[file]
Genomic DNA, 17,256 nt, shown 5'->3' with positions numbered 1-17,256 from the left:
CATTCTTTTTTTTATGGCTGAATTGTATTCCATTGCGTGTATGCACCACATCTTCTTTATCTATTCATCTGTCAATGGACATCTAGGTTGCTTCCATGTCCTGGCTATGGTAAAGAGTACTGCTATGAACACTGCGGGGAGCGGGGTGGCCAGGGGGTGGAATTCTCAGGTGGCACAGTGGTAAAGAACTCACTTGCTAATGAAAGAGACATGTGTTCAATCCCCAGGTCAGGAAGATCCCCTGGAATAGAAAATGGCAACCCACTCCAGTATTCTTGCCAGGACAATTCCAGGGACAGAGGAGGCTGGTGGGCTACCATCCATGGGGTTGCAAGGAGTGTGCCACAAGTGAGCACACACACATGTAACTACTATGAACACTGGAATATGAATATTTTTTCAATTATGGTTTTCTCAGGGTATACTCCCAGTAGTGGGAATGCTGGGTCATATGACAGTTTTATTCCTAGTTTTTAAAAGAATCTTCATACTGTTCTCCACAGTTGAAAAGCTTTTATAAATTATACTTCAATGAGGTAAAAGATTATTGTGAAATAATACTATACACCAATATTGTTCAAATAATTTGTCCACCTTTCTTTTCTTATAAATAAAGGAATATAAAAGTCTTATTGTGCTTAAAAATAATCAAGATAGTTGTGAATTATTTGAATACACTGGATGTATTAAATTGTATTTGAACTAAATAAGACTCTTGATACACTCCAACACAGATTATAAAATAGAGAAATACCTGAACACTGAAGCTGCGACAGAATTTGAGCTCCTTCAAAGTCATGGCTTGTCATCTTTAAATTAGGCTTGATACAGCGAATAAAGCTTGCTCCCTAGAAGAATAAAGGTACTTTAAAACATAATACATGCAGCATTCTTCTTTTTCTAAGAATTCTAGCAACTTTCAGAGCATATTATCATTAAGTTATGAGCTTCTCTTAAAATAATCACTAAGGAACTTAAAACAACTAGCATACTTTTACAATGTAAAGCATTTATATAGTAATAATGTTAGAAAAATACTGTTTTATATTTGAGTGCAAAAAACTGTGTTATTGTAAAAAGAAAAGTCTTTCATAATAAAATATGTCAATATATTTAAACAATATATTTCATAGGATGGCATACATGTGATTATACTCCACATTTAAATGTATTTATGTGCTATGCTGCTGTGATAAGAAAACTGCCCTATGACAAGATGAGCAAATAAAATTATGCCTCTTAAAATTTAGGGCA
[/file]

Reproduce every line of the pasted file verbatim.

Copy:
Genomic DNA, 17,256 nt, shown 5'->3' with positions numbered 1-17,256 from the left:
CATTCTTTTTTTTATGGCTGAATTGTATTCCATTGCGTGTATGCACCACATCTTCTTTATCTATTCATCTGTCAATGGACATCTAGGTTGCTTCCATGTCCTGGCTATGGTAAAGAGTACTGCTATGAACACTGCGGGGAGCGGGGTGGCCAGGGGGTGGAATTCTCAGGTGGCACAGTGGTAAAGAACTCACTTGCTAATGAAAGAGACATGTGTTCAATCCCCAGGTCAGGAAGATCCCCTGGAATAGAAAATGGCAACCCACTCCAGTATTCTTGCCAGGACAATTCCAGGGACAGAGGAGGCTGGTGGGCTACCATCCATGGGGTTGCAAGGAGTGTGCCACAAGTGAGCACACACACATGTAACTACTATGAACACTGGAATATGAATATTTTTTCAATTATGGTTTTCTCAGGGTATACTCCCAGTAGTGGGAATGCTGGGTCATATGACAGTTTTATTCCTAGTTTTTAAAAGAATCTTCATACTGTTCTCCACAGTTGAAAAGCTTTTATAAATTATACTTCAATGAGGTAAAAGATTATTGTGAAATAATACTATACACCAATATTGTTCAAATAATTTGTCCACCTTTCTTTTCTTATAAATAAAGGAATATAAAAGTCTTATTGTGCTTAAAAATAATCAAGATAGTTGTGAATTATTTGAATACACTGGATGTATTAAATTGTATTTGAACTAAATAAGACTCTTGATACACTCCAACACAGATTATAAAATAGAGAAATACCTGAACACTGAAGCTGCGACAGAATTTGAGCTCCTTCAAAGTCATGGCTTGTCATCTTTAAATTAGGCTTGATACAGCGAATAAAGCTTGCTCCCTAGAAGAATAAAGGTACTTTAAAACATAATACATGCAGCATTCTTCTTTTTCTAAGAATTCTAGCAACTTTCAGAGCATATTATCATTAAGTTATGAGCTTCTCTTAAAATAATCACTAAGGAACTTAAAACAACTAGCATACTTTTACAATGTAAAGCATTTATATAGTAATAATGTTAGAAAAATACTGTTTTATATTTGAGTGCAAAAAACTGTGTTATTGTAAAAAGAAAAGTCTTTCATAATAAAATATGTCAATATATTTAAACAATATATTTCATAGGATGGCATACATGTGATTATACTCCACATTTAAATGTATTTATGTGCTATGCTGCTGTGATAAGAAAACTGCCCTATGACAAGATGAGCAAATAAAATTATGCCTCTTAAAATTTAGGGCA